Fitting a known piecewise linear function with unknown offset

You were right, if I introduce a second peak, sometimes the model works and find both and sometimes not.

Here is the reason for the discrete grid:
What I observe are noisy projections of a unknown 3D object. The goal is to reconstruct the 3D volume from the 2D projections. In the beginning you start with some kind of initial of low resolution inital 3D model, then you find the likelihood of the orientations + shift (on a coarse grid) of the observed projections, backproject them (weighted by likelihood) and get a better resolved 3D reconstruction. Then you restart the process (expectation maximization) with the new reconstructed volume and a finer grid. In the end you get a reconstruction which has a high resolution.

There are already software packes who implement bayesian appraoches for this problem ( https://www.ncbi.nlm.nih.gov/pmc/articles/PMC3690530/ ), but I entered the world of bayes with the rethinking book and STAN and was wondering if I can implement similar things with STAN.

Best,
Thorsten

This sounds like something that would be extremely challenging to implement in Stan. Maybe not impossible, but definitely challenging. As I said - treating the grid indices as discrete parameters to be marginalized out might work and get rid of the multimodality, but there might be other challenges and it would likely be very expensive computationally.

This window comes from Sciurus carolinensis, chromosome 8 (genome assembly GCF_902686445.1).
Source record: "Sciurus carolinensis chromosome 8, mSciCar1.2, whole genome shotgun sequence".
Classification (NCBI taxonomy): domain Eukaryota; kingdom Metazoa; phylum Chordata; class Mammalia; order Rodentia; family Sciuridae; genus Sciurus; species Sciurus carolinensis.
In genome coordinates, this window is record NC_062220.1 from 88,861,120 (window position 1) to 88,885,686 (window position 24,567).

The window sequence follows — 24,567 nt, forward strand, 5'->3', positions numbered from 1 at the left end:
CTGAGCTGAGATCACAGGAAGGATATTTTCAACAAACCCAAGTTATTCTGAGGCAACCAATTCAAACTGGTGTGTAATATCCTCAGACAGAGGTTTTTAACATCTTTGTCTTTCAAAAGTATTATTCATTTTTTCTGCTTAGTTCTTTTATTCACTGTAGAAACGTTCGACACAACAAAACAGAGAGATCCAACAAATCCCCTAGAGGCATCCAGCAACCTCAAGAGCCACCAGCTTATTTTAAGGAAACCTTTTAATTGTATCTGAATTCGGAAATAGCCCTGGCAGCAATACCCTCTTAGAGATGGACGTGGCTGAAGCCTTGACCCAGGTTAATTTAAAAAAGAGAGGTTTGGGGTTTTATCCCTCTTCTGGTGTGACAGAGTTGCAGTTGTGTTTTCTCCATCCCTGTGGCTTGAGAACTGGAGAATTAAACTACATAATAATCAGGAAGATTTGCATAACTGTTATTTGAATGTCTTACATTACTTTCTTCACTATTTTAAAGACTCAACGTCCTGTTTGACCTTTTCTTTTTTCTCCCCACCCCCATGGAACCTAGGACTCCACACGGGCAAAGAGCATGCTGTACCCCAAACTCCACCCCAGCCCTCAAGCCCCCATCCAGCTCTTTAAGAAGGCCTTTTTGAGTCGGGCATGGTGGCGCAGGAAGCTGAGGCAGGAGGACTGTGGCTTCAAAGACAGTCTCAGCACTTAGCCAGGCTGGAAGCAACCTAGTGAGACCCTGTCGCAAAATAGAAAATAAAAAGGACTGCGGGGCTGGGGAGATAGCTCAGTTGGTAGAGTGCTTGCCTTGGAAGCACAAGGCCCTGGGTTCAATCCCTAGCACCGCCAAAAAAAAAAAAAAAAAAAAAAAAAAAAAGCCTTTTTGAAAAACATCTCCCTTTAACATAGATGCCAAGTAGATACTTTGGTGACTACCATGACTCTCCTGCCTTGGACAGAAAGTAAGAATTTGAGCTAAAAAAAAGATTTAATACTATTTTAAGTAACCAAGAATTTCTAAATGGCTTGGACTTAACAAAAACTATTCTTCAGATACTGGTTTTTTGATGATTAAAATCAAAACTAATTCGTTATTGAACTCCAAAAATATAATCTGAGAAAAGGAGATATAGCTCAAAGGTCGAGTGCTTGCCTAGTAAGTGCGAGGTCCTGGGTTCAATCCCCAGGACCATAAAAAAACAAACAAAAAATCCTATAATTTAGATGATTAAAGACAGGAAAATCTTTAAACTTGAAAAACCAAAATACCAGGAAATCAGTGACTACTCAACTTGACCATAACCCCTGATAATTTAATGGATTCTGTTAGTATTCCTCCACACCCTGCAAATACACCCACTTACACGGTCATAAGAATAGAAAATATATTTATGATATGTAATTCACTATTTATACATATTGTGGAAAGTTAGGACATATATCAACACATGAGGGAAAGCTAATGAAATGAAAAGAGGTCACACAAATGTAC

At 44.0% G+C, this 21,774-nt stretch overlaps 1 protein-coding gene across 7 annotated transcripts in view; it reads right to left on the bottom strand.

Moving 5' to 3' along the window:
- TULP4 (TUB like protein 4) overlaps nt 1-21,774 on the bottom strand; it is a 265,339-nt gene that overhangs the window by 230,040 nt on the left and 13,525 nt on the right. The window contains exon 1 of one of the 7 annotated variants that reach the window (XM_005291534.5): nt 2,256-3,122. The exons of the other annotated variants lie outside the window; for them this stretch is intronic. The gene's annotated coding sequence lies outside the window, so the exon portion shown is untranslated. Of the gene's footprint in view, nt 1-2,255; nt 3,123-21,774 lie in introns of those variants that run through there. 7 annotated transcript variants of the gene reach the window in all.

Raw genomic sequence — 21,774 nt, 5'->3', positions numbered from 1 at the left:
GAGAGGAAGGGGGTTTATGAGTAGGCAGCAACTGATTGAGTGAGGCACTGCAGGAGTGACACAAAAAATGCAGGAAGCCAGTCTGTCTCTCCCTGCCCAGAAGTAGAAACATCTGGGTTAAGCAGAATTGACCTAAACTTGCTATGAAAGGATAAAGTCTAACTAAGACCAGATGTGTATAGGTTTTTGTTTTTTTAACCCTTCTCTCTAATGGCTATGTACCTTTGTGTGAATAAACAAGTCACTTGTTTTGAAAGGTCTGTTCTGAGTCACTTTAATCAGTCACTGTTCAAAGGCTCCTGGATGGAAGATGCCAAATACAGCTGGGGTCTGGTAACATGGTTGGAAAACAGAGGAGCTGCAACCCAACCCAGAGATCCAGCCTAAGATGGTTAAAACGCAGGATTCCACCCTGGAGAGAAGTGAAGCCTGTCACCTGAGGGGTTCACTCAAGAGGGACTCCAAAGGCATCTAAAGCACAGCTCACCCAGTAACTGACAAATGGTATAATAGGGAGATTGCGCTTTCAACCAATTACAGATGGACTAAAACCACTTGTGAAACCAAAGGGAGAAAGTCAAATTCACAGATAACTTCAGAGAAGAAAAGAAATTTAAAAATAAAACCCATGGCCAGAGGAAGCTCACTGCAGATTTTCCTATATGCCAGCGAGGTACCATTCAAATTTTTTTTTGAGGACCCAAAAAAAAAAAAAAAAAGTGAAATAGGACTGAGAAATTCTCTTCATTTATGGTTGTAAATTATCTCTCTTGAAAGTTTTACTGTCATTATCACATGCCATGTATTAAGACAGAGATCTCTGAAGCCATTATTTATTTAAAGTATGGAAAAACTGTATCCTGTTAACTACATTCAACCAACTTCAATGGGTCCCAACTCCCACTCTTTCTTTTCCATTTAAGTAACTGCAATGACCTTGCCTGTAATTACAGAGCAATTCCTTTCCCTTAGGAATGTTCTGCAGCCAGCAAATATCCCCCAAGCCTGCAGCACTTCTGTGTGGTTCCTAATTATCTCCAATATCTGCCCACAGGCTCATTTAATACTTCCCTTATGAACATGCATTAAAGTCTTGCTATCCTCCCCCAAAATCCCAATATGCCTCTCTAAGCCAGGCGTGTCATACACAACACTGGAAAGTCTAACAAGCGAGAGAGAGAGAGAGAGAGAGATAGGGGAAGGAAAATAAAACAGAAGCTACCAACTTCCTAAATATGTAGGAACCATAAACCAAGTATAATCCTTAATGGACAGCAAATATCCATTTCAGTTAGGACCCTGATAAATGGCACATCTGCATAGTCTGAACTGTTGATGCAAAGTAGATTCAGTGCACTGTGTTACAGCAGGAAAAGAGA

This is the funny thing with the word “Bayes” it can mean many different things. The paper you linked doesn’t (after a brief reading through it) describe a “Bayesian” approach in the sense Stan uses the word. What they do is they compute a MAP estimate which is besically maximum likelihood + regularization. (in Stan you can achieve this behaviour using the “optimize” mode). They do not (if I understand the paper correctly) try to quantify the uncertainty about the structure, which would be needed to let us call the approach “fully Bayesian”. IMHO their use of “Bayes” is really just a buzzword, MAP estimates are AFAIK rarely called “Bayes” (because hey - we already have a way to call them and that is “MAP estimate”).

BTW I don’t really understand Cryo-EM, but I believe it is very cool stuff! However, if I read the paper right, even optimization-based approaches (like the MAP procedure they describe) are very expensive to compute, making it unlikely that fully Bayesian treatment would be tractable.

1 Like